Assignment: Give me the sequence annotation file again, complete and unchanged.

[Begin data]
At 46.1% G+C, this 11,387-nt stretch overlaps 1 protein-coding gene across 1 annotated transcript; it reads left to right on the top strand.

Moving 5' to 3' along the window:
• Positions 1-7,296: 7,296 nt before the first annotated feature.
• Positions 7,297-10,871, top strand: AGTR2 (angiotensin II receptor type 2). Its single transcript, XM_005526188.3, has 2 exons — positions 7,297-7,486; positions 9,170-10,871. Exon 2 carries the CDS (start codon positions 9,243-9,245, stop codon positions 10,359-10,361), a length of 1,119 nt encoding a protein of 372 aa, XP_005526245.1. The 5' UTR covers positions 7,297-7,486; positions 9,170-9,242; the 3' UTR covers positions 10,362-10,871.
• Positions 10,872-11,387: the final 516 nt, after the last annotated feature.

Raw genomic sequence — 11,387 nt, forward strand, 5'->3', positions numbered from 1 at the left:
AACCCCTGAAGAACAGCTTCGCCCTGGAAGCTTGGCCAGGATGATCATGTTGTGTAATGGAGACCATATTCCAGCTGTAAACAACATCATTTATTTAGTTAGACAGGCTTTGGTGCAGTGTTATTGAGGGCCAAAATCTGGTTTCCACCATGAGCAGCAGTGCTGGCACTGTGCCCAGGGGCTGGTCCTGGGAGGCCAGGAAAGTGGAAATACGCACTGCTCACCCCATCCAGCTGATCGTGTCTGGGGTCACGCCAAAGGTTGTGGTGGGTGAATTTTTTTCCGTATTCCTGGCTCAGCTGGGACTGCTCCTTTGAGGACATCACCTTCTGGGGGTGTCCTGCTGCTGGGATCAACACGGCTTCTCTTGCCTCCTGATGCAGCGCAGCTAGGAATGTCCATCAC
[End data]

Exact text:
At 46.1% G+C, this 11,387-nt stretch overlaps 1 protein-coding gene across 1 annotated transcript; it reads left to right on the top strand.

Moving 5' to 3' along the window:
• Positions 1-7,296: 7,296 nt before the first annotated feature.
• Positions 7,297-10,871, top strand: AGTR2 (angiotensin II receptor type 2). Its single transcript, XM_005526188.3, has 2 exons — positions 7,297-7,486; positions 9,170-10,871. Exon 2 carries the CDS (start codon positions 9,243-9,245, stop codon positions 10,359-10,361), a length of 1,119 nt encoding a protein of 372 aa, XP_005526245.1. The 5' UTR covers positions 7,297-7,486; positions 9,170-9,242; the 3' UTR covers positions 10,362-10,871.
• Positions 10,872-11,387: the final 516 nt, after the last annotated feature.

Raw genomic sequence — 11,387 nt, forward strand, 5'->3', positions numbered from 1 at the left:
AACCCCTGAAGAACAGCTTCGCCCTGGAAGCTTGGCCAGGATGATCATGTTGTGTAATGGAGACCATATTCCAGCTGTAAACAACATCATTTATTTAGTTAGACAGGCTTTGGTGCAGTGTTATTGAGGGCCAAAATCTGGTTTCCACCATGAGCAGCAGTGCTGGCACTGTGCCCAGGGGCTGGTCCTGGGAGGCCAGGAAAGTGGAAATACGCACTGCTCACCCCATCCAGCTGATCGTGTCTGGGGTCACGCCAAAGGTTGTGGTGGGTGAATTTTTTTCCGTATTCCTGGCTCAGCTGGGACTGCTCCTTTGAGGACATCACCTTCTGGGGGTGTCCTGCTGCTGGGATCAACACGGCTTCTCTTGCCTCCTGATGCAGCGCAGCTAGGAATGTCCATCAC